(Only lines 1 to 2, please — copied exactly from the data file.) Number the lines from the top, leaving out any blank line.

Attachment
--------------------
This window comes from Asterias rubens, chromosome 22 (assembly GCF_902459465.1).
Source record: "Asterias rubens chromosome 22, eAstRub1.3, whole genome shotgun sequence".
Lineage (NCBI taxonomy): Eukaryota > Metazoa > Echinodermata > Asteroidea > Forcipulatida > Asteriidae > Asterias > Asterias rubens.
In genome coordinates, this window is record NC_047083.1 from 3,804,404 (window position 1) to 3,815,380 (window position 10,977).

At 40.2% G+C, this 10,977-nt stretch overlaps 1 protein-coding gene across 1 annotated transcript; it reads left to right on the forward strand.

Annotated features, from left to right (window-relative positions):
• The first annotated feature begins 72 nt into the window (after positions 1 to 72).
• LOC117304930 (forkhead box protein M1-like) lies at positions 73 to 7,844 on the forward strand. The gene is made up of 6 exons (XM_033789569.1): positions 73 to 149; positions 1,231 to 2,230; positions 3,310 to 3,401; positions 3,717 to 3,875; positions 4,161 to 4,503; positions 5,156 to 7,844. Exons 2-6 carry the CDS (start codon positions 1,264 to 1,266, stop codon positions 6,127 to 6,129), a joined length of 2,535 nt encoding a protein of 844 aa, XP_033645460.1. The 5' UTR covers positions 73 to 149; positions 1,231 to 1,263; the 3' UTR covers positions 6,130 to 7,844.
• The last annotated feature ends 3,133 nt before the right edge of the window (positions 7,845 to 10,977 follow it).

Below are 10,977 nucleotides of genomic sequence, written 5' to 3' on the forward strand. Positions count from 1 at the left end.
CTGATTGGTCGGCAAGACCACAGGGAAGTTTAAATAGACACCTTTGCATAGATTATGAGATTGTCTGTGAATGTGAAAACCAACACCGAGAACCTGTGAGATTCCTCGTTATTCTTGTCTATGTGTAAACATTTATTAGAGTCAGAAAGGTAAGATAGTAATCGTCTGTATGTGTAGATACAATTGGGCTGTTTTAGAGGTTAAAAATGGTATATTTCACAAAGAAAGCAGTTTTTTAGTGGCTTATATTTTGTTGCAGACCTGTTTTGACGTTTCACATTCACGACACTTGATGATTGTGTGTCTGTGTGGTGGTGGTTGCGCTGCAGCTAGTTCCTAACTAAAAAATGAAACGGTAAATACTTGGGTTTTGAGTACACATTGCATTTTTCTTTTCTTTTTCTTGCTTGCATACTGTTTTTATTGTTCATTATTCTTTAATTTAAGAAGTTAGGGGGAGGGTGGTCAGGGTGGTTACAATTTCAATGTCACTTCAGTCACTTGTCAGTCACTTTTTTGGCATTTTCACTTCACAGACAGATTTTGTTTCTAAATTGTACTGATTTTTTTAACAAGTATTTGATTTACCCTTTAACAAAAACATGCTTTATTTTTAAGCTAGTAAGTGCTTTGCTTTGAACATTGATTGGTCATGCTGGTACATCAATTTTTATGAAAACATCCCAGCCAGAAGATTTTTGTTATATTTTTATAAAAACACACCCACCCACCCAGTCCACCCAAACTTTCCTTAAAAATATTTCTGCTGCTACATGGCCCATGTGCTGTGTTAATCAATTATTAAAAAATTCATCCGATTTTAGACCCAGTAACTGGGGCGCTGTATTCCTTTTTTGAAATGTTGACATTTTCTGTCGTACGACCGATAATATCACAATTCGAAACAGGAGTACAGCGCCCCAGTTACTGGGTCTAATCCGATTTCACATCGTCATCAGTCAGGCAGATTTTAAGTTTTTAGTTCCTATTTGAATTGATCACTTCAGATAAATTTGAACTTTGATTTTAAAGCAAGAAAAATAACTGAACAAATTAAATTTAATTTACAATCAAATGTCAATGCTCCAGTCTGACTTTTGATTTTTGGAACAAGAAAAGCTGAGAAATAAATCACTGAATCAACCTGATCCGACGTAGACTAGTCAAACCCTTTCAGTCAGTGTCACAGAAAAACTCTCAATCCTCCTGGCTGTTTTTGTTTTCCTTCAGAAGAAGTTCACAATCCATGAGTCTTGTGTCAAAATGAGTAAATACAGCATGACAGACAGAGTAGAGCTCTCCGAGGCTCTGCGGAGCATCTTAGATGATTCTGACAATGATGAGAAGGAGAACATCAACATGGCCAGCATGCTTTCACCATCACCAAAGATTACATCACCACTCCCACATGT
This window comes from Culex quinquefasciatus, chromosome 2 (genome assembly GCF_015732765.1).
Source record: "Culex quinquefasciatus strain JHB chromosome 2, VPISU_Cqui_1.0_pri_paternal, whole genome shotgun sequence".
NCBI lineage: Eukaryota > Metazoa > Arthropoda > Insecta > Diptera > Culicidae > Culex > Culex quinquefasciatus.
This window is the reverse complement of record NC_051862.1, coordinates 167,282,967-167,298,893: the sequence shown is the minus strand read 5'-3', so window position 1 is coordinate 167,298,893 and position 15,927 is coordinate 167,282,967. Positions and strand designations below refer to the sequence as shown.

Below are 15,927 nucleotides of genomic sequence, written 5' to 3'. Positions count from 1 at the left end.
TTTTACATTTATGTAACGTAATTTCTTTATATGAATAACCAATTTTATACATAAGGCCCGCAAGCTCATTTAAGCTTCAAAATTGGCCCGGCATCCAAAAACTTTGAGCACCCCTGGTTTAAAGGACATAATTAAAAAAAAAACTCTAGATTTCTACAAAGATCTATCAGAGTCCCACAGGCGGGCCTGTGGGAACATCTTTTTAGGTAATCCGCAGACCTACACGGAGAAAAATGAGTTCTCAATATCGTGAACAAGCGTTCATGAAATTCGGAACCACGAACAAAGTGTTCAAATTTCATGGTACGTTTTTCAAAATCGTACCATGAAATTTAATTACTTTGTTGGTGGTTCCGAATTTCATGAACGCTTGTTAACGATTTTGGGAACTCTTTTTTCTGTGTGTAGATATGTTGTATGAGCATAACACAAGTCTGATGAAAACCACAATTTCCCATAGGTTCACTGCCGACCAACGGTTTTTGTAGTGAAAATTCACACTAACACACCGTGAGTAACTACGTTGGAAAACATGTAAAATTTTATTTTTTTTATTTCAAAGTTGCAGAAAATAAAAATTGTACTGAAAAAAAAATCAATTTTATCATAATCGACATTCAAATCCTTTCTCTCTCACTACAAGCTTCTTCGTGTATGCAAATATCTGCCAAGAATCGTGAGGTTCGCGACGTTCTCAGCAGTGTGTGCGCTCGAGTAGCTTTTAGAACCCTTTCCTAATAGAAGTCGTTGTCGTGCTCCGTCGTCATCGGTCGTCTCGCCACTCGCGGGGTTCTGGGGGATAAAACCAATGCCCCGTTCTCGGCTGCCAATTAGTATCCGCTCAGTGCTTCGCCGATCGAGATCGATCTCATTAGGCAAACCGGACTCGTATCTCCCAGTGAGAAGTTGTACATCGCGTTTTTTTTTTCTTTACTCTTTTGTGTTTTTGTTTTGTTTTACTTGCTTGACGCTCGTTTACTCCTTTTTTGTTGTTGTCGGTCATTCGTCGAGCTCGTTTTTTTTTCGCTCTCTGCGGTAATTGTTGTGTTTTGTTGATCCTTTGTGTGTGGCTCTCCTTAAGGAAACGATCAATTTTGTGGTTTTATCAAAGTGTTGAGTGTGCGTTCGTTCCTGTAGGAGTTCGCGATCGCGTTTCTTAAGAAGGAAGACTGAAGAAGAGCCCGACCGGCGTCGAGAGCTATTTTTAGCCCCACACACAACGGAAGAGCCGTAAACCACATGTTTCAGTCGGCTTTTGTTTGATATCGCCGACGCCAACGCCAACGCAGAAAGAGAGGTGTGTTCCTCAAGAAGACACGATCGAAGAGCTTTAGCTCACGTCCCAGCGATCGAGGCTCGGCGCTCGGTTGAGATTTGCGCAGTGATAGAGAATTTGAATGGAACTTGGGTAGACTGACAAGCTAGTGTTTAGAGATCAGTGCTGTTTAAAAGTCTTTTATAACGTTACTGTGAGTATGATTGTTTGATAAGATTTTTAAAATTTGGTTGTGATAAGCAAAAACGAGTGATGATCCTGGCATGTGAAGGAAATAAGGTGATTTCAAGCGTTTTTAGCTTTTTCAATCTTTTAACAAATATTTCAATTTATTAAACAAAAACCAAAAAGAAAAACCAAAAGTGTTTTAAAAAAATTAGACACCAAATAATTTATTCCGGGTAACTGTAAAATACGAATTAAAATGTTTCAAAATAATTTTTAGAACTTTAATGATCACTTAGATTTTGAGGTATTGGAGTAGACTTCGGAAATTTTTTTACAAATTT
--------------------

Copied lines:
This window comes from Asterias rubens, chromosome 22 (assembly GCF_902459465.1).
Source record: "Asterias rubens chromosome 22, eAstRub1.3, whole genome shotgun sequence".